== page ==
Why does Continuous Delivery encounter resistance from IT executives and managers in so many organisations, and why is it so difficult to implement?
In this article, Steve Smith explains the IT As A Cost Centre technology strategy that results in long-term Discontinuous Delivery.
When an organisation is in a state of Discontinuous Delivery, its technology strategy can usually be described as IT As A Cost Centre. This means the IT department is accounted for as a cost centre, in which costs can be incurred but profits cannot be generated. A cost centre provides services to other departments, which are considered profit centres and responsible for both investment decisions and profitability.
IT As A Cost Centre relegates an IT department to a back office function, that simply automates business processes to reduce costs. There is an annual budget, and an annual plan. The annual plan consists of programmes and projects, each of which represents a large batch of features with its scope, resources, and deadlines fixed in advance.
This dovetails with the traditional view of IT as a universal commodity, popularised by Nicholas Carr in IT Doesn’t Matter in 2003. Carr argued IT was merely an infrastructural technology, and concluded it was merely a cost of doing business that could not provide a sustained competitive advantage.
Cost accounting suzerainty
IT As A Cost Centre is a pre-Internet technology strategy from the mid-20th century, that still persists today. The world is now reliant on, and connected by technology, yet in a 2014 survey of 700+ organisations by CIO 48% of organisations still had IT as a cost centre.
In The Cost Centre Trap, Mary Poppendieck traces the popularity of IT cost centres back to the ubiquity of cost accounting. Poppendieck describes how the performance of an IT cost centre is measured solely in terms of cost management. This means accounting metrics percolate into the performance metrics of IT executives and managers, creating a culture of cost control with little regard for product development or organisational performance.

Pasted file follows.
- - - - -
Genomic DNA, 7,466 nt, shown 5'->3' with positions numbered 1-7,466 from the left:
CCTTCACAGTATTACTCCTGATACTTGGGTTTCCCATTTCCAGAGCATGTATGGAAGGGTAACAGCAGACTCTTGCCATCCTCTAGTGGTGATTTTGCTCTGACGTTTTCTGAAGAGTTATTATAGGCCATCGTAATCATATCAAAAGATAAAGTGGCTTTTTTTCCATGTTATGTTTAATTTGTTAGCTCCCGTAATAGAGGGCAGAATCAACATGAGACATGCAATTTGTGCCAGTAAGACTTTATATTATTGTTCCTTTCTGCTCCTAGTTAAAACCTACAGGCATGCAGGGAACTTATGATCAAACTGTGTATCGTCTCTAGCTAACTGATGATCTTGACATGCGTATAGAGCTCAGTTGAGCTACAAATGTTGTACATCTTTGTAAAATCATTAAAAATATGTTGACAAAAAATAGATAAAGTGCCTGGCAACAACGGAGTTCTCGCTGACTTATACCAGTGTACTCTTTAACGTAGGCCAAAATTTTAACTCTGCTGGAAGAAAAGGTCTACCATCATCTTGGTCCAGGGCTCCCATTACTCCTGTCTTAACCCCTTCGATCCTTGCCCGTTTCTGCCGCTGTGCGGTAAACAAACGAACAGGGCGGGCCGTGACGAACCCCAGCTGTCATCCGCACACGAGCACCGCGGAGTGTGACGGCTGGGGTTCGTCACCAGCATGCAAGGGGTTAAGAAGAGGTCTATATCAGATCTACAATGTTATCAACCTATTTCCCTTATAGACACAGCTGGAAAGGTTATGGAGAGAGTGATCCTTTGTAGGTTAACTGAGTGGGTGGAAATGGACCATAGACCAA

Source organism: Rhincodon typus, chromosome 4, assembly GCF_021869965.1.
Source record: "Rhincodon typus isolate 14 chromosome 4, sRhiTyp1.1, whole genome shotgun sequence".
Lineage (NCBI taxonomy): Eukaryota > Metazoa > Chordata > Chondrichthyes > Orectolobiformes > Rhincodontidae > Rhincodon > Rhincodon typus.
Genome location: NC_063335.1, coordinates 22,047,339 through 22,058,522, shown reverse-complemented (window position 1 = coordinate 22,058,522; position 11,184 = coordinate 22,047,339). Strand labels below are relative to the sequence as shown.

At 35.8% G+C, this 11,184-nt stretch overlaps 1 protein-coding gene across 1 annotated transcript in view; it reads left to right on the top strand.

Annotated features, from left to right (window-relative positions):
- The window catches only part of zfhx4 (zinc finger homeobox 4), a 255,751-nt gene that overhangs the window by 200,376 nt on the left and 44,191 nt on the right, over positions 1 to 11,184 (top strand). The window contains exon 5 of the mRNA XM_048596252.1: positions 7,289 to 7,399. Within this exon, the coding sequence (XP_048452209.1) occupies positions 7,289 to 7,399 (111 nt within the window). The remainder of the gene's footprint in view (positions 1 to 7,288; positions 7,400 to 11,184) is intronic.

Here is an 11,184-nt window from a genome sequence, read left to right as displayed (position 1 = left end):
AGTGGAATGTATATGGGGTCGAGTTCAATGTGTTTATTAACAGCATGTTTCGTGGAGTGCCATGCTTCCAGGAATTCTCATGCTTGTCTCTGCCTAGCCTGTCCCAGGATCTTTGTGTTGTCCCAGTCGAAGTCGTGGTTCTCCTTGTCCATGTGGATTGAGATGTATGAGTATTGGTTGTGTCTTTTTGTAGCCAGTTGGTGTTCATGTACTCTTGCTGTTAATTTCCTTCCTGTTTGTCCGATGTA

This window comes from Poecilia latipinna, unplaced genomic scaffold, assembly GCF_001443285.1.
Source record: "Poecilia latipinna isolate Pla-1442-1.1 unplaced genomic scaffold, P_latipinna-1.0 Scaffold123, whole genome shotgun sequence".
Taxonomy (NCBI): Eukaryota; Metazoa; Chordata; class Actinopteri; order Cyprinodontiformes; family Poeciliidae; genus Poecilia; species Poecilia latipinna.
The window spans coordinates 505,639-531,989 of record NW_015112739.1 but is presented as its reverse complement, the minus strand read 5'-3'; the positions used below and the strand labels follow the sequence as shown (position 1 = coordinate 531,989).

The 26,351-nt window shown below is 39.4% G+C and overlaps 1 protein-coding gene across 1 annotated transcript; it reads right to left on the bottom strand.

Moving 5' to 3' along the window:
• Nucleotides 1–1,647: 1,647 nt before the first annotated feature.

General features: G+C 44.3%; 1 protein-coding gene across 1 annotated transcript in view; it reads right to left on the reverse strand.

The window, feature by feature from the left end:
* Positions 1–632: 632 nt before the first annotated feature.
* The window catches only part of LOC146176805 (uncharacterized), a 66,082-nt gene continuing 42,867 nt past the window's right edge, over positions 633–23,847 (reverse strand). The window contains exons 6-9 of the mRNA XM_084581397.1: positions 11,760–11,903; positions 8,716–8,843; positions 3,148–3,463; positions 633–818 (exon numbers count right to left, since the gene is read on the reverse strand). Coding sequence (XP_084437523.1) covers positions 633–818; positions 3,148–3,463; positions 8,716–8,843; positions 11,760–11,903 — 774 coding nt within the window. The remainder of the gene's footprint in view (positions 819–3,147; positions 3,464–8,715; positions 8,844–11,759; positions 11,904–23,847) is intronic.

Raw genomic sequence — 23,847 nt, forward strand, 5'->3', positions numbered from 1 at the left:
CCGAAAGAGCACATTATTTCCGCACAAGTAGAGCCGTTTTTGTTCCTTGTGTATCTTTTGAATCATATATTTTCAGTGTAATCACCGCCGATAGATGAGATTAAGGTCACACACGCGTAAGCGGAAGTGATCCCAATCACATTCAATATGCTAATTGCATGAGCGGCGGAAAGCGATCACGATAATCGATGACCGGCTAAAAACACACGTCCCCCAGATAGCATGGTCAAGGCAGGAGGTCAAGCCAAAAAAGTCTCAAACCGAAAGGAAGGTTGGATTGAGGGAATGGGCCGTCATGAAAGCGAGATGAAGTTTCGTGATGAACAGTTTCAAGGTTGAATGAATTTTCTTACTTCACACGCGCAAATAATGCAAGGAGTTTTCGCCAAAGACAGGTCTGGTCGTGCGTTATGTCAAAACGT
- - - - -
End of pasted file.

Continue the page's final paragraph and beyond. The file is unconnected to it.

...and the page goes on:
In cost accounting, inventory is tracked as an asset, maximum resource utilisation is encouraged, and development work is capitalised until production launch. These factors create a hidden bias towards the institutionalisation of large projects, due to their perceived economies of scale. In reality, the project delivery model is an ineffective, inefficient vehicle that impedes value, quality, and flow.
Discontinuous Delivery as the norm
A Continuous Delivery programme is an unending journey of continuous improvement, that requires a substantial investment in order to achieve a time to market that can improve product/market fit and increase revenues.
This is likely to be a hard sell in an organisation with IT As A Cost Centre. IT executives and managers will be incentivised to reduce costs wherever possible, while delivering projects that are supposedly on time, on scope, and on budget. As a result, there will be resistance to the idea of spending money on an internal programme with an explicit goal of improving organisational performance and no fixed end date.
Delivery teams will be short-lived, which encourages people to prioritise short-term feature work over long-term architectural work, which restricts the deployability and testability of different services. The reliability strategy will be to Optimise For Robustness, which increases lead times and failure blast radius. Furthermore, the lack of a mandate beyond development work will make it difficult to work with operations teams to establish consistent toolchains for deployments, logging, monitoring, and alerting.
In short, Dr. Eli Goldratt was right when he said in The Goal “if it comes from cost accounting, it must be wrong”.
- The Principles Of Product Development Flow by Don Reinertsen
- Measuring Continuous Delivery by the author
- Lean Enterprise by Jez Humble, Joanne Molesky, and Barry O’Reilly
- Utility vs. Strategic Dichotomy by Martin Fowler
- No Projects by the author
Thanks to Thierry de Pauw for his feedback.
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